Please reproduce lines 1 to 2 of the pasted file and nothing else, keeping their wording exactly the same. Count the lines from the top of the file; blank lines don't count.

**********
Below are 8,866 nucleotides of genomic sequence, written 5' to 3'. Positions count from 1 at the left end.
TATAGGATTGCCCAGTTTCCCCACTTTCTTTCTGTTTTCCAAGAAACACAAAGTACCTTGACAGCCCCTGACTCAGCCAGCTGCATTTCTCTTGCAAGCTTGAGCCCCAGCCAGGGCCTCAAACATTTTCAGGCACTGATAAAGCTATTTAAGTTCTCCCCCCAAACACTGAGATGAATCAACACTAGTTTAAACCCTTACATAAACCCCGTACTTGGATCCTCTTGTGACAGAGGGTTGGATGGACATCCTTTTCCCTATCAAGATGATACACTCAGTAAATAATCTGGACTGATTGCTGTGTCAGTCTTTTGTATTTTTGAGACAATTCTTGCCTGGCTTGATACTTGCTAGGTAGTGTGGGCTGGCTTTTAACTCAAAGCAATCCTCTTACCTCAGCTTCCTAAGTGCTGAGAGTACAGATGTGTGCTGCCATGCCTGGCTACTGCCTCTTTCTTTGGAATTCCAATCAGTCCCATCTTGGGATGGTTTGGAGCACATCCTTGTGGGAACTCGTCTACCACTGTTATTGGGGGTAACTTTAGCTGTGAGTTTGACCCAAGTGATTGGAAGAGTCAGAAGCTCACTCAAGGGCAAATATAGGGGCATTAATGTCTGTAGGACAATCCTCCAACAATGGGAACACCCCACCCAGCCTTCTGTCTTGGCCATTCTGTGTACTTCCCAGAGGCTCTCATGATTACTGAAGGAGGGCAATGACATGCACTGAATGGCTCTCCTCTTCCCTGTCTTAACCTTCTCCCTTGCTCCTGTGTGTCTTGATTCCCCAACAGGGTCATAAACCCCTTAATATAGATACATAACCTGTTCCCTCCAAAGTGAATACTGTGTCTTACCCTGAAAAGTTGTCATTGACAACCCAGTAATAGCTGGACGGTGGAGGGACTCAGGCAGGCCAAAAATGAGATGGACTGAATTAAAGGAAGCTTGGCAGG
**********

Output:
Below are 8,866 nucleotides of genomic sequence, written 5' to 3'. Positions count from 1 at the left end.
TATAGGATTGCCCAGTTTCCCCACTTTCTTTCTGTTTTCCAAGAAACACAAAGTACCTTGACAGCCCCTGACTCAGCCAGCTGCATTTCTCTTGCAAGCTTGAGCCCCAGCCAGGGCCTCAAACATTTTCAGGCACTGATAAAGCTATTTAAGTTCTCCCCCCAAACACTGAGATGAATCAACACTAGTTTAAACCCTTACATAAACCCCGTACTTGGATCCTCTTGTGACAGAGGGTTGGATGGACATCCTTTTCCCTATCAAGATGATACACTCAGTAAATAATCTGGACTGATTGCTGTGTCAGTCTTTTGTATTTTTGAGACAATTCTTGCCTGGCTTGATACTTGCTAGGTAGTGTGGGCTGGCTTTTAACTCAAAGCAATCCTCTTACCTCAGCTTCCTAAGTGCTGAGAGTACAGATGTGTGCTGCCATGCCTGGCTACTGCCTCTTTCTTTGGAATTCCAATCAGTCCCATCTTGGGATGGTTTGGAGCACATCCTTGTGGGAACTCGTCTACCACTGTTATTGGGGGTAACTTTAGCTGTGAGTTTGACCCAAGTGATTGGAAGAGTCAGAAGCTCACTCAAGGGCAAATATAGGGGCATTAATGTCTGTAGGACAATCCTCCAACAATGGGAACACCCCACCCAGCCTTCTGTCTTGGCCATTCTGTGTACTTCCCAGAGGCTCTCATGATTACTGAAGGAGGGCAATGACATGCACTGAATGGCTCTCCTCTTCCCTGTCTTAACCTTCTCCCTTGCTCCTGTGTGTCTTGATTCCCCAACAGGGTCATAAACCCCTTAATATAGATACATAACCTGTTCCCTCCAAAGTGAATACTGTGTCTTACCCTGAAAAGTTGTCATTGACAACCCAGTAATAGCTGGACGGTGGAGGGACTCAGGCAGGCCAAAAATGAGATGGACTGAATTAAAGGAAGCTTGGCAGG